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Skidsteer Attachment Speeds Up Fabric Mulch Removal
As the 145,000 trees that Dustin Gibbons and his family planted on their Brookings, S. Dak., ranch started to grow, they realized they had a problem. The fabric mulch the trees were planted in had done a great job of retaining moisture and preventing weeds, but it wasn’t degrading like it was supposed to. To avoid girdling the trees as they grew, the fabric needed to be cut larger for each tree or removed altogether.
  After spending a day and a half using a tractor and chain to pull out a 1/4-mile strip of the fabric mulch, Gibbons figured there had to be a better way. He developed his Weed Barrier Removal Attachment after a couple years of testing and tweaking a prototype on the family’s property. He also built and sold a few from his farm shop (Duty Metalworks), and area conservation district employees are taking an interest in the attachment.
  “It mounts on the front of a skidsteer at about a 30-degree angle,” Gibbons says. A 4-in. sq. tube slips into the brackets and becomes the spindle, which is turned by a motor and gearbox housed in a box on the side of the attachment. Pull out about 10 ft. of the fabric by hand and wrap it around the spindle to get started, then drive the skidsteer ahead as the spindle winds up the fabric.
  The fabric tears in the middle so the operator needs to go on both sides of the tree row. If a lot of dirt and grass pull up with the plastic, Gibbons says it’s helpful to have someone walking along knocking clumps off the fabric as it is being pulled toward the spindle. Typically, the roll is 3- to 4-ft. in diameter after about a 1/4-mile. Then it is lowered, released and a new 4x4 is attached for the next run.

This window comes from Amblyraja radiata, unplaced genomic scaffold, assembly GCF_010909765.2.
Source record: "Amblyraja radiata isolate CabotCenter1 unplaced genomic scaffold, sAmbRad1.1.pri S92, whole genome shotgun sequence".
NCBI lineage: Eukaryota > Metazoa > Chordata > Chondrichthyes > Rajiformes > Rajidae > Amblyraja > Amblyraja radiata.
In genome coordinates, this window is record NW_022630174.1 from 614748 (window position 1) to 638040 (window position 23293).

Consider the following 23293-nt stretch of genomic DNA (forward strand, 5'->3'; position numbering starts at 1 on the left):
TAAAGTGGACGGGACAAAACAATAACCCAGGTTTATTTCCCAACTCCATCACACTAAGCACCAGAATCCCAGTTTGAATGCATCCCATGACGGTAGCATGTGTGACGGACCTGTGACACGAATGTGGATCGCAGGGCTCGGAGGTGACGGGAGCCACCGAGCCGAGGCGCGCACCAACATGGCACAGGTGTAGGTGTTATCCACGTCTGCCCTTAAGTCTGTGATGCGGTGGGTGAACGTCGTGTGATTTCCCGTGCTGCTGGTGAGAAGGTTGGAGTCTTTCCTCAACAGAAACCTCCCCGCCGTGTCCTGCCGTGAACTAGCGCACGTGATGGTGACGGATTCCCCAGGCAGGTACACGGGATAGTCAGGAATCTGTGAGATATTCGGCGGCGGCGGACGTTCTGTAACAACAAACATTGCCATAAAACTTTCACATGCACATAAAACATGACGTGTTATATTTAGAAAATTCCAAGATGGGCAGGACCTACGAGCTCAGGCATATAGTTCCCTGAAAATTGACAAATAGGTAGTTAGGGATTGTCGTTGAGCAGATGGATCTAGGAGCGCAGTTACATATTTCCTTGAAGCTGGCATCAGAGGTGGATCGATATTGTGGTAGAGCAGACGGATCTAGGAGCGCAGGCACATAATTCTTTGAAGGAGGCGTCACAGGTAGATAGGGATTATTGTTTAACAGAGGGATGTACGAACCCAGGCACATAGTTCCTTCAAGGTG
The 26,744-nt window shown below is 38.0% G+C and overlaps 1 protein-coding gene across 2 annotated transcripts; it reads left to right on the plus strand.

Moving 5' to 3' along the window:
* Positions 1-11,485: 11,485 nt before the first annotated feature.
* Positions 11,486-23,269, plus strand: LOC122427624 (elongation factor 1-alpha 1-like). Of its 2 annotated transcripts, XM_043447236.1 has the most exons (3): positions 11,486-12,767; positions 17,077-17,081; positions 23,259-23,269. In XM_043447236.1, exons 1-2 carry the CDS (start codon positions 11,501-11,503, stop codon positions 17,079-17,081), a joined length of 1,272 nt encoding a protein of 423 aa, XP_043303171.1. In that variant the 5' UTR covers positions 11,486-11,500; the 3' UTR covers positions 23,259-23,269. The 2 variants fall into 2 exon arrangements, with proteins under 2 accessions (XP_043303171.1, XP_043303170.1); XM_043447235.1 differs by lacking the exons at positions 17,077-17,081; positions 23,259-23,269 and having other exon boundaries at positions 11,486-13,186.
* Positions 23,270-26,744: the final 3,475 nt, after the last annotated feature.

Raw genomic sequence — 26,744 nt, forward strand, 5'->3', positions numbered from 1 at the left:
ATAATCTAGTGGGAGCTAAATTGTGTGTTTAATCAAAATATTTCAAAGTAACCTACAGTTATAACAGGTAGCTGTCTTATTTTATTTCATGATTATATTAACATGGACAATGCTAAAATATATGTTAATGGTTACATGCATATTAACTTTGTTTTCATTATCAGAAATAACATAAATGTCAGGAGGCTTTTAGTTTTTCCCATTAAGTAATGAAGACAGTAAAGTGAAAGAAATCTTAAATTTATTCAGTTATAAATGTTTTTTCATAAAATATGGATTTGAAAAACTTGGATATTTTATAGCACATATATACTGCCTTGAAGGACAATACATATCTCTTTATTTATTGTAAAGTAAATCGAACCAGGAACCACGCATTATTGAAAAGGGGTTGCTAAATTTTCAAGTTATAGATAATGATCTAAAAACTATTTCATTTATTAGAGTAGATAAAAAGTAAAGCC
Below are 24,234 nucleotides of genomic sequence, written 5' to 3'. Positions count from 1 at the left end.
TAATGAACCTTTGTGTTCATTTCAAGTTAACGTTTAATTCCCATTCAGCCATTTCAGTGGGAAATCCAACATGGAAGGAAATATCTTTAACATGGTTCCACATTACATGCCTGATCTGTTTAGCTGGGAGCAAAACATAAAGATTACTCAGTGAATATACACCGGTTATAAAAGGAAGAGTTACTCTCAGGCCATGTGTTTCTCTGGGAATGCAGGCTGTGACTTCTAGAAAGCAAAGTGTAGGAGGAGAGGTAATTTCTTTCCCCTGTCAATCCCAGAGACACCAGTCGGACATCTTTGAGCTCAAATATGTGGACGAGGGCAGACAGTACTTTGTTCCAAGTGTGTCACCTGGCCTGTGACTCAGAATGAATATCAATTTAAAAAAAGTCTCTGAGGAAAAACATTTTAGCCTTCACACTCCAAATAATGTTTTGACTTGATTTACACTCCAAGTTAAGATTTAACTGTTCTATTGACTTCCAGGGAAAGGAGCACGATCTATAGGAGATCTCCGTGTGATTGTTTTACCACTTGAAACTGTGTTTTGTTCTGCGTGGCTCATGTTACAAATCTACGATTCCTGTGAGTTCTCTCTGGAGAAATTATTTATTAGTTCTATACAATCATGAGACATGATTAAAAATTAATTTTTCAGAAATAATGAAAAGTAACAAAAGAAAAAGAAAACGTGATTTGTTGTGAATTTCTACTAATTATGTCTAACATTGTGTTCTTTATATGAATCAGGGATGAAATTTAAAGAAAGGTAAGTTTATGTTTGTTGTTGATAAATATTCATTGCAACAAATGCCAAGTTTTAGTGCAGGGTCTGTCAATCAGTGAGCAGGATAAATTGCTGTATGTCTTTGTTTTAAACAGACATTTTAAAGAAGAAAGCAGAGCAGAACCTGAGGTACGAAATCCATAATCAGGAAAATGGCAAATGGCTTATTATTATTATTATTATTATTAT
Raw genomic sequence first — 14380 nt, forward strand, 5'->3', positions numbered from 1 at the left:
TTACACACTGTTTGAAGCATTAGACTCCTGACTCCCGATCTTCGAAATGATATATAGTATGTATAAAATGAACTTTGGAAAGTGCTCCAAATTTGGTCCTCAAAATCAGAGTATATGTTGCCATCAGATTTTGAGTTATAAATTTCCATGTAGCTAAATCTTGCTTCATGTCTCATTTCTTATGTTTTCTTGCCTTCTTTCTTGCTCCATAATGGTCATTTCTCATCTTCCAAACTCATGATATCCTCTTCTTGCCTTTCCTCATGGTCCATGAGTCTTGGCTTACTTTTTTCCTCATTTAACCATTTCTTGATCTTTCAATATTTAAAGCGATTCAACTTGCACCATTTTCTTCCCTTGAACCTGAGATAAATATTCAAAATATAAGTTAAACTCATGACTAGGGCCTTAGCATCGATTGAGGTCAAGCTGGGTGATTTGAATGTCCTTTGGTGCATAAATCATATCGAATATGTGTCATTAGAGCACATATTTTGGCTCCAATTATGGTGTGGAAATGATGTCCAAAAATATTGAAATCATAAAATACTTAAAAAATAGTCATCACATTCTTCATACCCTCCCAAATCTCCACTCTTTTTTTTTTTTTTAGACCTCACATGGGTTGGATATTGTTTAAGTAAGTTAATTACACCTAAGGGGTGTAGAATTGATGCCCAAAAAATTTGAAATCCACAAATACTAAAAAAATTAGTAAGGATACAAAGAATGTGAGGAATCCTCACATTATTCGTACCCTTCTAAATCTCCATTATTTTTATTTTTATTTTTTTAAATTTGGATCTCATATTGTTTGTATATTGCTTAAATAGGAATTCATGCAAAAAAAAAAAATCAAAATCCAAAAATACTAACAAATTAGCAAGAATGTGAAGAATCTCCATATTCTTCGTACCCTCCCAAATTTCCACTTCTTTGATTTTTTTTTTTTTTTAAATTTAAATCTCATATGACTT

“Now it takes us 1 to 1 1/2 hrs. to pull up a 1/4-mile of fabric from both sides of the row of trees,” Gibbons says.
  He notes a tractor with a universal mount could be used, but a skidsteer is smaller and more maneuverable around the trees.
  “Many people aren’t aware of the problem,” Gibbons says. “Ideally, the fabric should be pulled out when the trees are seven to 10 years old. There will be problems after that.”
  He has seen groves where the fabric wasn’t cut and kept each tree at a small diameter where the fabric choked it, while the rest of the tree grew.
  Gibbons invites landowners interested in his attachment to contact him. He builds and sells them for just under $5,000. A video of it in action can be seen on his website.
  Contact: FARM SHOW Followup, Dustin Gibbons, 1705 Derdall Dr., Brookings, S. Dak. 57006 (ph 605 695-7106; www.dutymetalworks.com; dustin@dutymetalworks.com).

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2016 - Volume #40, Issue #1